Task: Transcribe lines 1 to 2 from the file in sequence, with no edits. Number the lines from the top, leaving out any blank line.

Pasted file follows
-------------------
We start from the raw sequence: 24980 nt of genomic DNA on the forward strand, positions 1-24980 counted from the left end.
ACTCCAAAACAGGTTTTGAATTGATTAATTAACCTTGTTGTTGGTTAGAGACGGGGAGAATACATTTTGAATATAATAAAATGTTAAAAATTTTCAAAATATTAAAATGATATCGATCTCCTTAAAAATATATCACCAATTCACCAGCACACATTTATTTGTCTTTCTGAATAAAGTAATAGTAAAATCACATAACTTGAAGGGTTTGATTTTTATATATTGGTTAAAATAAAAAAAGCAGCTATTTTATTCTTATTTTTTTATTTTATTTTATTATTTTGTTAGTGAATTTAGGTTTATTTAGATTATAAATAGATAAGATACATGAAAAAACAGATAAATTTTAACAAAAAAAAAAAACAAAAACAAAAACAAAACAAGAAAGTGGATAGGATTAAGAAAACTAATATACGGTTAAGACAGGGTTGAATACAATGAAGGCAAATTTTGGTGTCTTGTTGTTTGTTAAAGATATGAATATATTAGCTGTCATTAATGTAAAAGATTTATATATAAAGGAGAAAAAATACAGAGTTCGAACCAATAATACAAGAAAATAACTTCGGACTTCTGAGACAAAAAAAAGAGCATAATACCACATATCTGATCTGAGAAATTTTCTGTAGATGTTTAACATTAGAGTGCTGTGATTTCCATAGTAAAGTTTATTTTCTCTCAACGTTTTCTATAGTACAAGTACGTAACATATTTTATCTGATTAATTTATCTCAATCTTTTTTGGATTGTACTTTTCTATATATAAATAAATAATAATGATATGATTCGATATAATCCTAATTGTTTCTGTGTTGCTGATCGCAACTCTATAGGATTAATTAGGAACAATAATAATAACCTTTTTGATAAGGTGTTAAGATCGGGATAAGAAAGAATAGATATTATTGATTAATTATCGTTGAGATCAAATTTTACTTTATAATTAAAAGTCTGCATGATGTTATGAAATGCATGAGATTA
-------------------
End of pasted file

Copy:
We start from the raw sequence: 24980 nt of genomic DNA on the forward strand, positions 1-24980 counted from the left end.
ACTCCAAAACAGGTTTTGAATTGATTAATTAACCTTGTTGTTGGTTAGAGACGGGGAGAATACATTTTGAATATAATAAAATGTTAAAAATTTTCAAAATATTAAAATGATATCGATCTCCTTAAAAATATATCACCAATTCACCAGCACACATTTATTTGTCTTTCTGAATAAAGTAATAGTAAAATCACATAACTTGAAGGGTTTGATTTTTATATATTGGTTAAAATAAAAAAAGCAGCTATTTTATTCTTATTTTTTTATTTTATTTTATTATTTTGTTAGTGAATTTAGGTTTATTTAGATTATAAATAGATAAGATACATGAAAAAACAGATAAATTTTAACAAAAAAAAAAAACAAAAACAAAAACAAAACAAGAAAGTGGATAGGATTAAGAAAACTAATATACGGTTAAGACAGGGTTGAATACAATGAAGGCAAATTTTGGTGTCTTGTTGTTTGTTAAAGATATGAATATATTAGCTGTCATTAATGTAAAAGATTTATATATAAAGGAGAAAAAATACAGAGTTCGAACCAATAATACAAGAAAATAACTTCGGACTTCTGAGACAAAAAAAAGAGCATAATACCACATATCTGATCTGAGAAATTTTCTGTAGATGTTTAACATTAGAGTGCTGTGATTTCCATAGTAAAGTTTATTTTCTCTCAACGTTTTCTATAGTACAAGTACGTAACATATTTTATCTGATTAATTTATCTCAATCTTTTTTGGATTGTACTTTTCTATATATAAATAAATAATAATGATATGATTCGATATAATCCTAATTGTTTCTGTGTTGCTGATCGCAACTCTATAGGATTAATTAGGAACAATAATAATAACCTTTTTGATAAGGTGTTAAGATCGGGATAAGAAAGAATAGATATTATTGATTAATTATCGTTGAGATCAAATTTTACTTTATAATTAAAAGTCTGCATGATGTTATGAAATGCATGAGATTA